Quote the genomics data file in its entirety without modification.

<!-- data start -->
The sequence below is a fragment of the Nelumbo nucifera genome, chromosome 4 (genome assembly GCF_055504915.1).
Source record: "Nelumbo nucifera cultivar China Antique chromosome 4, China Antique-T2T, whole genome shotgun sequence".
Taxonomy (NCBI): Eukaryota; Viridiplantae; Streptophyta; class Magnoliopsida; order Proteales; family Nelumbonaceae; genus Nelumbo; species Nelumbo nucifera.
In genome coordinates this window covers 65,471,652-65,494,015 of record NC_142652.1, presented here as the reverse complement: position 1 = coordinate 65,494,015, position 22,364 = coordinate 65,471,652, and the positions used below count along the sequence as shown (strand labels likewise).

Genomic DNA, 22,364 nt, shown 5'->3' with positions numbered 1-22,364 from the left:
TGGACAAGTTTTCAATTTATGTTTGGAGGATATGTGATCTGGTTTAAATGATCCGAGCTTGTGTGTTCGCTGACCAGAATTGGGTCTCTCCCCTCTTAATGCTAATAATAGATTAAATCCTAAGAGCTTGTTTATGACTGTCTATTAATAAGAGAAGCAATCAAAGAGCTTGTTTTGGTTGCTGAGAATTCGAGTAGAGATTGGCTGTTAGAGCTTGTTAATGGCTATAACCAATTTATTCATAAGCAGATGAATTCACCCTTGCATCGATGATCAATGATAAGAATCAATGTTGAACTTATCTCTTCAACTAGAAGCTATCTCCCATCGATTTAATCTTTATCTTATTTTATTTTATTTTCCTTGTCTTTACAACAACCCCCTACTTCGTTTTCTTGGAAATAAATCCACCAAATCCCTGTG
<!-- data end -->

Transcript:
The sequence below is a fragment of the Nelumbo nucifera genome, chromosome 4 (genome assembly GCF_055504915.1).
Source record: "Nelumbo nucifera cultivar China Antique chromosome 4, China Antique-T2T, whole genome shotgun sequence".
Taxonomy (NCBI): Eukaryota; Viridiplantae; Streptophyta; class Magnoliopsida; order Proteales; family Nelumbonaceae; genus Nelumbo; species Nelumbo nucifera.
In genome coordinates this window covers 65,471,652-65,494,015 of record NC_142652.1, presented here as the reverse complement: position 1 = coordinate 65,494,015, position 22,364 = coordinate 65,471,652, and the positions used below count along the sequence as shown (strand labels likewise).

Genomic DNA, 22,364 nt, shown 5'->3' with positions numbered 1-22,364 from the left:
TGGACAAGTTTTCAATTTATGTTTGGAGGATATGTGATCTGGTTTAAATGATCCGAGCTTGTGTGTTCGCTGACCAGAATTGGGTCTCTCCCCTCTTAATGCTAATAATAGATTAAATCCTAAGAGCTTGTTTATGACTGTCTATTAATAAGAGAAGCAATCAAAGAGCTTGTTTTGGTTGCTGAGAATTCGAGTAGAGATTGGCTGTTAGAGCTTGTTAATGGCTATAACCAATTTATTCATAAGCAGATGAATTCACCCTTGCATCGATGATCAATGATAAGAATCAATGTTGAACTTATCTCTTCAACTAGAAGCTATCTCCCATCGATTTAATCTTTATCTTATTTTATTTTATTTTCCTTGTCTTTACAACAACCCCCTACTTCGTTTTCTTGGAAATAAATCCACCAAATCCCTGTG